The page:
ELECTION rivals clashed on issues from tax to trams at a lively hustings staged for Edinburgh’s business community.
The audience quizzed a cross-party panel of candidates on a wide range of topics, which also included Europe, business rates and the new St James Quarter.
The devolution of power for corporation tax to the Northern Ireland Assembly without a similar transfer to Holyrood sparked a sharp exchange between SNP Edinburgh West candidate Michelle Thomson and Liberal Democrat Mike Crockart, who is standing for re-election in the same seat.
Mr Crockart said: “The difficulty we have getting the tax at the moment when multinational companies can move money around between different jurisdictions is bad enough. If we recreate that on a national basis we would have all sorts of problems.” But Ms Thomson dismissed his answer as “spectacularly poor” and they each accused each other of talking “nonsense”.
Ms Thomson went on: “Competition is at the heart of what we do in running businesses. If multinationals haven’t been terribly well-behaved then it’s been under your watch and you’ve had plenty opportunity to do something about it.”
She asked: “How do we create the means for business to thrive and do well? If they can do it in Northern Ireland and other countries, why on earth can’t we do it here if it gives our small businesses, who are the backbone of our society the opportunity to compete with the vastly overheated south-east of England?”
And she said Scotland should also have control of national insurance to allow employers to take on more people.
Labour’s shadow business minister, Ian Murray, seeking re-election in Edinburgh South, said the UK already had the lowest corporation tax rate in the G7 and if Scotland cut was able to cut it, the UK government would follow suit, prompting a “race to the bottom”.
Asked about whether the St James Quarter was an opportunity or a threat, Conservative Iain McGill, standing in Edinburgh North & Leith, said he thought it would bring investment.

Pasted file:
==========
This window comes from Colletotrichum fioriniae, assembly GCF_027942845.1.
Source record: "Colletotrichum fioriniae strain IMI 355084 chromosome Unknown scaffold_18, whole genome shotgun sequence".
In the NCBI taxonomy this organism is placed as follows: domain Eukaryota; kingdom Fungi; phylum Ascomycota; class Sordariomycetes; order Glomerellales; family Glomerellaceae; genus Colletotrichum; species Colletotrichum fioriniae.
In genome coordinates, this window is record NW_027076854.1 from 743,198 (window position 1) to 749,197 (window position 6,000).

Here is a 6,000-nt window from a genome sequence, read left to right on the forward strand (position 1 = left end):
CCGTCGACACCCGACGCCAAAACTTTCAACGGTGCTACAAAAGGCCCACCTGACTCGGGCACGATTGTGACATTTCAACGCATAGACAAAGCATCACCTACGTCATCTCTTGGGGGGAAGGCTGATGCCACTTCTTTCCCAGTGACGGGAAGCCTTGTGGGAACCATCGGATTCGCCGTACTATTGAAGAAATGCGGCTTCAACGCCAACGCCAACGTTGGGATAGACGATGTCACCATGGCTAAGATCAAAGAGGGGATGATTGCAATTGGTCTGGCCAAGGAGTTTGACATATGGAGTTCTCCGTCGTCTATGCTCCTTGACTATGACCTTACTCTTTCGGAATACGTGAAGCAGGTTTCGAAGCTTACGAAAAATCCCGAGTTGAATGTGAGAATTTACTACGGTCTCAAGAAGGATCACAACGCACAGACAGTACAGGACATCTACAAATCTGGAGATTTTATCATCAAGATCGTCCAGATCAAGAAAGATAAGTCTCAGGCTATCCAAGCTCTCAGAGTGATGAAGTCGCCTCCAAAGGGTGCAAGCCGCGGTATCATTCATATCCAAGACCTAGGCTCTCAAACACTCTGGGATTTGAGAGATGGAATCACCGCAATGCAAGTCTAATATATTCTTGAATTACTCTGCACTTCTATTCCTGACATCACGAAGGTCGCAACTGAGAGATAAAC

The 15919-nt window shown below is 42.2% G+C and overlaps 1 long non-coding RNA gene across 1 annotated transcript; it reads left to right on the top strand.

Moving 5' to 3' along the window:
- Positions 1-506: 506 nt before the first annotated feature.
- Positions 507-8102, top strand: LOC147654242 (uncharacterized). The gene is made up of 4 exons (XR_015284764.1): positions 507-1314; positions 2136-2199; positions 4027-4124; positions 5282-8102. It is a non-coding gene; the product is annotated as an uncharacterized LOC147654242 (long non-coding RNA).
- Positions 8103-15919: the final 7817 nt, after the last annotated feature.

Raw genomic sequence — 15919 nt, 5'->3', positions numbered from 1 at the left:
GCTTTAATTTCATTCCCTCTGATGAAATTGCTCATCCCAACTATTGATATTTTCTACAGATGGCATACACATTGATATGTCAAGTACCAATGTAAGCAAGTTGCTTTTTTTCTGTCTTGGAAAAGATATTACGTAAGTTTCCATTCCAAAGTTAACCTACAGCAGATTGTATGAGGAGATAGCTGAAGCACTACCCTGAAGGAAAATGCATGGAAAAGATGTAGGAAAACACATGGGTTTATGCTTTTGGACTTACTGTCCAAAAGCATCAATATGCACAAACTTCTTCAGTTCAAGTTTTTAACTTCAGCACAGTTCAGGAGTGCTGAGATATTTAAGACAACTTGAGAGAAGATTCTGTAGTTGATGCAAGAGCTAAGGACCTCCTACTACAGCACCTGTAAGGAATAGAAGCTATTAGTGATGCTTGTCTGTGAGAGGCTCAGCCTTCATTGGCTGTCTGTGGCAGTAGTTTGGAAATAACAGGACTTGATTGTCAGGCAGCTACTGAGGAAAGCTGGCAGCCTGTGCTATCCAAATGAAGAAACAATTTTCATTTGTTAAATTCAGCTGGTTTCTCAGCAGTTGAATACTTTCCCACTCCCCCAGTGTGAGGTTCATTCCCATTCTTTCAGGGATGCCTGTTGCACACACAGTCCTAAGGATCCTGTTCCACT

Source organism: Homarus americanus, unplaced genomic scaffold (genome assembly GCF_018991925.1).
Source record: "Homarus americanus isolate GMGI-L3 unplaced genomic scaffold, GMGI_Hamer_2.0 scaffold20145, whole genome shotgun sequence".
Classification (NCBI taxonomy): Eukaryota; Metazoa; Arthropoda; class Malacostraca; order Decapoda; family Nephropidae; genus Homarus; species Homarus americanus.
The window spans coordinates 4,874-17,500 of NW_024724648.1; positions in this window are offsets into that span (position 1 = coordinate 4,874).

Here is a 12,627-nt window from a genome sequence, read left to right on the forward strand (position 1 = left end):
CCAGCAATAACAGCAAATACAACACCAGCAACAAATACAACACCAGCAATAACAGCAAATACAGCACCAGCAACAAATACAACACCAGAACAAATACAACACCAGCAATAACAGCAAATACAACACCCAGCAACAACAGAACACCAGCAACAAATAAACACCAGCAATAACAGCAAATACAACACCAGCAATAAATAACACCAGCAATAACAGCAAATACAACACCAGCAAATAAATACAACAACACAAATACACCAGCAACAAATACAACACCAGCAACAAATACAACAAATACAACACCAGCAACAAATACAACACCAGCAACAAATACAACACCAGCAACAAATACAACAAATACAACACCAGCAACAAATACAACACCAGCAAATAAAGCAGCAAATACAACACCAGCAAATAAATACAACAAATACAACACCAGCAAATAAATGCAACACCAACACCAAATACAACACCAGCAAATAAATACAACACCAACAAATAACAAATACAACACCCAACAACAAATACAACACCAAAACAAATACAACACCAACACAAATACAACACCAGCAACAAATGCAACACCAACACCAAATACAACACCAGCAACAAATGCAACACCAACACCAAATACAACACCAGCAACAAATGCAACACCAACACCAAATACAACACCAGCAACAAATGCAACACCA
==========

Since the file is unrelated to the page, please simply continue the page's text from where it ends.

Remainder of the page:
But he added: “I have a concern because Edinburgh has not got a great reputation of project-managing big developments well.
“The trams were absolutely farcical and I do fear they’re going to come down Leith Walk pretty soon.”
Phyl Meyer, Green candidate for Edinburgh South, said big development like the St James should allow a certain amount of space for local businesses through incentives or rates relief and the community should have a say in what sort of businesses they would like to see established.
Mr Murray said the development could be a big benefit, but it had to be thought about carefully.
And he said he hoped the tram would go down Leith Walk. “They have suffered all the pain and they’ve currently got none of the gain.”
Evening News deputy editor Euan McGrory, who was chairing the hustings, called for a show of hands on the issue and the audience backed extending the trams by nearly two to one.
The panel was asked what happened if there was referendum on Europe and Scotland and England voted different ways.
Mr Crockart claimed attitudes in England and Scotland were “pretty close” and said he did not believe the UK would vote to leave the EU.
Mr McGill said it would be healthy to have a vote on EU membership, but he believed a good renegotiation could be secured.
Ms Thomson said the EU was “vitally important” for business and she cited a poll showing 54 per cent support in Scotland for remaining in membership but only 40 per cent in the rest of the UK.
Mr Murray said the EU did need reform but the referendum promise was a political fix for the Tory Party.
“Having an EU referendum in 2017 would be an utter disaster for UK business. If you vote Labour there won’t be a referendum on the EU and the question no longer has to arise,”
Business rates – although a Holyrood matter – also sparked debate, with members of the audience branding the current arrangements “ridiculous”.
Mr Murray said Labour’s policy was to cut them next year and freeze them the year after to allow two years for a full review.
Mr Crockart said the current system was “not fit for purpose”. Ms Thomson agreed business rates did need to be reformed but it had to be seen in the context of the Scottish Government budget being cut by Westminster.
Robison slams rivals’ ‘austerity’
SCOTLAND’S Health Secretary has said voters have to decide between the “progressive politics” of the SNP and the “austerity” of rival parties.
Shona Robison hit out at plans to introduce Personal Independence Payments (PIPs) to replace the Disability Living Allowance.
The SNP has proposed a modest increase in public spending to halt the proposals. Ms Robison said: “Disabled people have been singled out for savage cuts, which is simply wrong – those losing out will be worse off by at least £1120 a year. SNP MPs will use our clout in a hung parliament to halt the roll out of the botched reforms which are responsible for these cuts.”